Wednesday, October 7, 2009

Building the Kingdom of God

I have been thinking what the phrase "Building the Kingdom of God" means. Instantly the thought of bringing people into the fold, sharing the gospel and having people baptized and then recieve all their saving ordinances was my answer. The natural course of my pondering led me to wonder HOW do we do that. Well, we proselytize, hoping that the spirit will be carried through our words. We also talk about being an example. We hold the family in high regard and we encourage family unity, love and support regardless of religious beliefs. So what else is part of this example we should be setting?

I have been thinking about President Monson's talk from Sunday first session General Conference. He talked about service, and serving in love. So when I think of how to be a good example and how to build the kingdom of God, I think I've got to practice what my religion preaches. I have to serve, I have to give, I have to support ideas and legislation that support love, equality, sharing, giving, and service. I have to truly reach out to the world (not just members of my church) and give.

Our church has an amazing humanitarian aid program that helps people all over the world regardless of their religion. Our local stakes, wards, and members should follow that example and reach out to our communities regardless of religious affiliation. We were reminded during conference to bare one anothers burdens. What does that mean, and who does it include? To me, it means we help shoulder the load that others carry whatever that may be. Whether it be financial, emotional, physical, or spiritual, etc. Of course what people need will be different, which is why we were also reminded several times during conference to seek the guidance of the spirit. It is not what we WANT to do for people, it is what THEY need. We no longer live in a cloistered community. We are and should be active participants in our society's and communities. We should be expanding our circle of influence and serving and bearing burdens and mourning and comforting ALL who stand in need of those things, not just the LDS.

I find it so easy for me to say "I paid my fast offering, now I am done." or "Well the Church helps its members" etc. No, fast offerings are not enough and we should care to help every person who needs help and not just pawn our responsibility off on the church as an organization. We should want to lift all up so that they may see what we believe. Pretty words and sentiments are hollow and pointless without our concerted efforts to make true on those promises of brotherhood, love, service, equality, and charity. As Elder Bednard pointed out, we should not be hypocrites. And I believe we should be examining our lives and actions constantly so that we do not fall into that trap.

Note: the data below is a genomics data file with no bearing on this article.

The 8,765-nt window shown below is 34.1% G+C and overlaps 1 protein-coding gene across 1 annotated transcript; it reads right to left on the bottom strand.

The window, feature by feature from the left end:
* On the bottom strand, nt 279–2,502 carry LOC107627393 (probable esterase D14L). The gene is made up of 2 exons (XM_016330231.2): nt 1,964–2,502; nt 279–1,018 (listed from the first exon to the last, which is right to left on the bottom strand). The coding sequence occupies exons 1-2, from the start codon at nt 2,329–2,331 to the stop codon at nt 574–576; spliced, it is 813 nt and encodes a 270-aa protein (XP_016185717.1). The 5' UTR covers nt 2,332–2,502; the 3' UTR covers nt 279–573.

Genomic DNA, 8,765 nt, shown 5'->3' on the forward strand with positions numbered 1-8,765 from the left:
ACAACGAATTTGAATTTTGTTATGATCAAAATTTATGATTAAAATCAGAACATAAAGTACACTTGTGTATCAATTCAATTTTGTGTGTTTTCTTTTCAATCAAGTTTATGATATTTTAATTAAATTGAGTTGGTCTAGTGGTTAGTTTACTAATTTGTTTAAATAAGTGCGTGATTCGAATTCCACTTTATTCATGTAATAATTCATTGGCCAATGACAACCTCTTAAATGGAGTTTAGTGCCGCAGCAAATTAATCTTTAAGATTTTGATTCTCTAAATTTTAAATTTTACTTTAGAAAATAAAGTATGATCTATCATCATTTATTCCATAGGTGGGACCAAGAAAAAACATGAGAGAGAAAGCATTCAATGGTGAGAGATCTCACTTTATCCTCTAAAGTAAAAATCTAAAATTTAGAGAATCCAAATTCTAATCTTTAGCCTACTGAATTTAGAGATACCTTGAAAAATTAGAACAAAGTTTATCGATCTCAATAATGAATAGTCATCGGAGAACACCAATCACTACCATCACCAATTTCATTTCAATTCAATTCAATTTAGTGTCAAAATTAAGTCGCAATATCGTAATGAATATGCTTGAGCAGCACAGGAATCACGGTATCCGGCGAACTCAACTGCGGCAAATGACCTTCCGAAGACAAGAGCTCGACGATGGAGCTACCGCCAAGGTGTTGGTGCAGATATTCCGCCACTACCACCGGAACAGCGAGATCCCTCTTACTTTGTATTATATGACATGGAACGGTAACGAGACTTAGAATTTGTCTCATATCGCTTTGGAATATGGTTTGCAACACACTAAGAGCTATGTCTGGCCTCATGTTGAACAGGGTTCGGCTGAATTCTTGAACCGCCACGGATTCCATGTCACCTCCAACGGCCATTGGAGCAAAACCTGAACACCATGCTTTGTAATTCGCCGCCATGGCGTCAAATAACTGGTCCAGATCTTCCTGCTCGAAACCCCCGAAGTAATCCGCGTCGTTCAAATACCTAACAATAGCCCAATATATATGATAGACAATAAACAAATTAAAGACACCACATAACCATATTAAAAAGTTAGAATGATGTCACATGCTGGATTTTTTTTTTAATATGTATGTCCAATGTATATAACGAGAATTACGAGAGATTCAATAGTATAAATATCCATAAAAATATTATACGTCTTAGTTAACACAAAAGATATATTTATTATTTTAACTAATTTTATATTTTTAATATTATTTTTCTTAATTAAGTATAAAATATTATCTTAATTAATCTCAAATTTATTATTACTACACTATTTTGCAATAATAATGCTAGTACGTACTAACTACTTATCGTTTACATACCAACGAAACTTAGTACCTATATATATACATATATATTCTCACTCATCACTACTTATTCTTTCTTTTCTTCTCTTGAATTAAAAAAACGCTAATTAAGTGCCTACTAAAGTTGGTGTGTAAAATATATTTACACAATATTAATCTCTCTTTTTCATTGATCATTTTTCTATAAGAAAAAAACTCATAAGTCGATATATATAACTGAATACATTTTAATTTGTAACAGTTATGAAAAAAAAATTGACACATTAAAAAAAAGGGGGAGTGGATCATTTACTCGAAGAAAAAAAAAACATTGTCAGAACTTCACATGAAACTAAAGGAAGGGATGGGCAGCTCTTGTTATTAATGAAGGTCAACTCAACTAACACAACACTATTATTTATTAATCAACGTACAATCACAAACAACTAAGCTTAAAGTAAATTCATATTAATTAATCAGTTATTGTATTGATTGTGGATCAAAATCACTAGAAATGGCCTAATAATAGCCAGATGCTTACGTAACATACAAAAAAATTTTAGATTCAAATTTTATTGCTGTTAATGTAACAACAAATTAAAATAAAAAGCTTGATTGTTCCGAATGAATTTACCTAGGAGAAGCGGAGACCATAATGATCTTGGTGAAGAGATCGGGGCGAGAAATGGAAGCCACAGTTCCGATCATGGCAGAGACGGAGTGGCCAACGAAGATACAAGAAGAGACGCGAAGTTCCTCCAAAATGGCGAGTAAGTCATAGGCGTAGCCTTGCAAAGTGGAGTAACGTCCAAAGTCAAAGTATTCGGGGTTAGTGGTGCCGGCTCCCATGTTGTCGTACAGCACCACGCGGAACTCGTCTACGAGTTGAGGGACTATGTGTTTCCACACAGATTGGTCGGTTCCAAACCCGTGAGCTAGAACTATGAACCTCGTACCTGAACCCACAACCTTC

Recently, the association for foreign exchange students at UVU was trying to raise money for a Mongolian girl who was diagnosed with lukemia. Luckily the hospital was willing to provide one month of chemo, but after that she would have to come up with the money. She could get a bonemarrow transplant that would give her a 60% chance of survival, but she has to pay the $350,000 up front. She went to the Hunstman cancer Institute, but they can not (or will not) help her because she is not an American citizen. She can not get help from Church because she is not affiliated with one. (For more information go to

The Savior told us that when we serve, feed, clothe, etc THE LEAST OF THESE, that we do those things to God. Who is "the least of these"? Does that refer to an amount or status? I believe status. What kind of status? The least being the poorest or the less well known or the weakest? Sure, I think it could be looked at like that. But I think it also means the least of those who we think deserve it.

The least repentant, hard hearted, angry person needs love and forgiveness. The laziest or drunkest or drug abuser needs to be fed and clothed and given medical attention even if they put themselves in that position. The person who broke the most laws still needs to protected by the law. The person who gambeled away his house needs to be sheltered. Those who are not citizens need to be cared for and given all the assistance that citizens expect to receive.

I think of Gods warning that by the same judgment we cast on others we will be judged accordingly. What does that mean? yes, it means don't judge people, be charitable in thoughts etc. I think it also means, if we are willing to deny people ANYTHING because we do not agree with them or because we claim they do not deserve it, we stand in great jeopardy of that same thing happening to us one day. And I don't mean in the next life. If we are willing to pass judgment that a person or group of people is unworthy of healthcare, legal services, marriage, or choice ... then we must be aware that at anytime those tables can be turned where we are the ones that are no longer worthy.

I can only follow Gods commandment, love my neighbor as myself. Follow the Golden Rule, and NOT do to others what I DON'T want done to me. It doesn't matter what side of right I sit on, I can only love, give people their choice, and then catch them when they fall, love them more if they fall, and do all I can to heal their wounds. I don't want to be the one judging or deciding who is worthy of help and who isn't. So I will try to give it to all, to the very least of them. I will support ideas, movements, and legislations that promote love, giving, sharing, service, and charity. That is how I will build the kingdom of God.

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